Test Spring Boot apps using EmbeddedKafka and Awaitility

This is the second article in “Spring Cloud Stream and Kafka” series. You can check the previous article here. This post talks about different ways in which we can test Spring Boot applications, using EmbeddedKafka and Awaitility.

While testing any synchronous application, it is all about “call and wait”. we invoke a particular API or endpoint and wait for the response. The test blocks the main execution thread until the API returns the response. Once the processing completes, we get the response and can compare the result with the expected output.

Asynchronous applications are tested differently as compared to the synchronous or blocking applications i.e. we need not block the main execution thread. In simple words, it will not wait for the response from the API and we manually need to program the test to hold the execution at a certain point and wait for the results from all the non-blocking operations. At this stage, we can write the assertions.

It is hard to manage different threads and concurrency issues and write a concise, readable unit test.

There are a few ways in which we can write tests for a Spring boot – Spring Cloud Stream based micro-services to connect with Kafka.

Let’s consider a simple use case for this purpose –

There is a producer bean which will send messages to Kafka topic.

A consumer bean which will listen to a Kafka topic and receives messages.

A Kafka broker with a topic created. For this test, we will use Embedded Kafka server, by spring-kafka-test.

@ClassRule
public static EmbeddedKafkaRule embeddedKafka = new EmbeddedKafkaRule(1, true, TOPIC1);

EmbeddedKafkaRule – Spring-kafka-test provides an embedded Kafka broker. We can use a Junit “@ClassRule” annotation to create this Kafka broker. This rule starts the Kafka and Zookeeper servers on a random port before the tests execute and shuts them down after the tests complete. The embedded Kafka broker eliminates the need to have a real Kafka and zookeeper instance running while running the test.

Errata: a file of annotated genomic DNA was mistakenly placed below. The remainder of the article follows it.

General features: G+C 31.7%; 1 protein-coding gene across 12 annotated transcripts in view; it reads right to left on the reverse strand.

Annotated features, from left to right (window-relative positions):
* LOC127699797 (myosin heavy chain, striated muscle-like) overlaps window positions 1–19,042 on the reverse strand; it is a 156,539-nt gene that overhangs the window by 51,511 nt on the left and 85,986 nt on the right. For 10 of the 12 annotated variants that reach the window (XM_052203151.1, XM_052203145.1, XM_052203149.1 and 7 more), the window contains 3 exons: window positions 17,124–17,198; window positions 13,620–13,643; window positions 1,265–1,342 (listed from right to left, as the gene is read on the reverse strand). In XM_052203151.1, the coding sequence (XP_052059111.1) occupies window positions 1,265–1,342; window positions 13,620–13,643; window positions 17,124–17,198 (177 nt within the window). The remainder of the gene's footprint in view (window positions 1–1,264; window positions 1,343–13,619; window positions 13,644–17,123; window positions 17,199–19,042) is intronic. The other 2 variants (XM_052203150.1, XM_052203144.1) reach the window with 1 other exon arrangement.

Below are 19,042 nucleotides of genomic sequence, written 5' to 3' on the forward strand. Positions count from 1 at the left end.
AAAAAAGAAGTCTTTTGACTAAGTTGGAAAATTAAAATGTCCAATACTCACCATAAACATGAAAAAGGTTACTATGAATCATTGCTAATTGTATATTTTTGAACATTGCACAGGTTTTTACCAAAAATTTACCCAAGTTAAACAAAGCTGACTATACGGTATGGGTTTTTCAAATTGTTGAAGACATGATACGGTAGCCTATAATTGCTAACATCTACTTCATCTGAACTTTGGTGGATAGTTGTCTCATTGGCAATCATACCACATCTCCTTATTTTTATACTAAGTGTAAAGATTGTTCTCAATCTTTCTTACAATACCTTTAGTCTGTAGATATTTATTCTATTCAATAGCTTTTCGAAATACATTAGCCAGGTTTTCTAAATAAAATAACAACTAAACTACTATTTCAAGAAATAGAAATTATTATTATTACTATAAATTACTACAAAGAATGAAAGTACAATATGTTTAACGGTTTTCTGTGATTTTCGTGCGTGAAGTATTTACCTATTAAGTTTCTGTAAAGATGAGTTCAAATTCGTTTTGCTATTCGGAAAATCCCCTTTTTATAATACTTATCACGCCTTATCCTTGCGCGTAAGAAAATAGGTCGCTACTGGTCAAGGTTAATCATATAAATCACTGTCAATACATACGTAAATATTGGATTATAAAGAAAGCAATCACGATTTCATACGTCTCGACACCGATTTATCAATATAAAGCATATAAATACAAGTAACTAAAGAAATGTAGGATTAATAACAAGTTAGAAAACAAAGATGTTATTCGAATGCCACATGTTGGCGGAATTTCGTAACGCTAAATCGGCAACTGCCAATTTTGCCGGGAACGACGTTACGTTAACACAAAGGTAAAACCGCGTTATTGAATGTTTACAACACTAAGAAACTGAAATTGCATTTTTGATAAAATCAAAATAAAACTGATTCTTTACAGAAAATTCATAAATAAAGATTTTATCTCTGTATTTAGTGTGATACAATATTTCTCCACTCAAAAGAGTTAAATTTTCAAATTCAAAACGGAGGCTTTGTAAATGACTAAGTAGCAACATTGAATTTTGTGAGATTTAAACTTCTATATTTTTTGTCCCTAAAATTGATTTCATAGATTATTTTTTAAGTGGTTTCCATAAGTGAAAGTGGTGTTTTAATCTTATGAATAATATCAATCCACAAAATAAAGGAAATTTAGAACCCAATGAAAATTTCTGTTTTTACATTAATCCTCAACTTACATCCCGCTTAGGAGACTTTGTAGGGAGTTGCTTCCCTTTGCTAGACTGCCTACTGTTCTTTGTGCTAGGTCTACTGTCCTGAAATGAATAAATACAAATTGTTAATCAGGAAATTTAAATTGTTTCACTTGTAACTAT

Coming back to the tests, I have implemented this test in two ways, using Awaitility and using a countdown latch.

  • Test using Awaitility: This is a DSL library which provides very nice features to help writing nice JUnit tests for an asynchronous java application. You can check their official github page here. Below is an implementation of the test using Awaitility.
  • Test using CountDownLatch : As per Java documentation, CountDownLatch is an aid that allows one or more threads to wait until a set of operations being performed in other threads completes. To write this test using CountDownLatch, we initialize the latch first with a counter. The value of this counter depends on the number of tasks our test needs to wait for. Here, we initialize this counter with count 1. Once the producer has sent the message, the latch awaits for the count to reach 0. The consumer has the responsibility of decrementing the count. Hence, when the consumer is done with its part, the main thread resumes and performs the assertion.

Below is an implementation of the test using CountDownLatch.

You can find the complete source code here.

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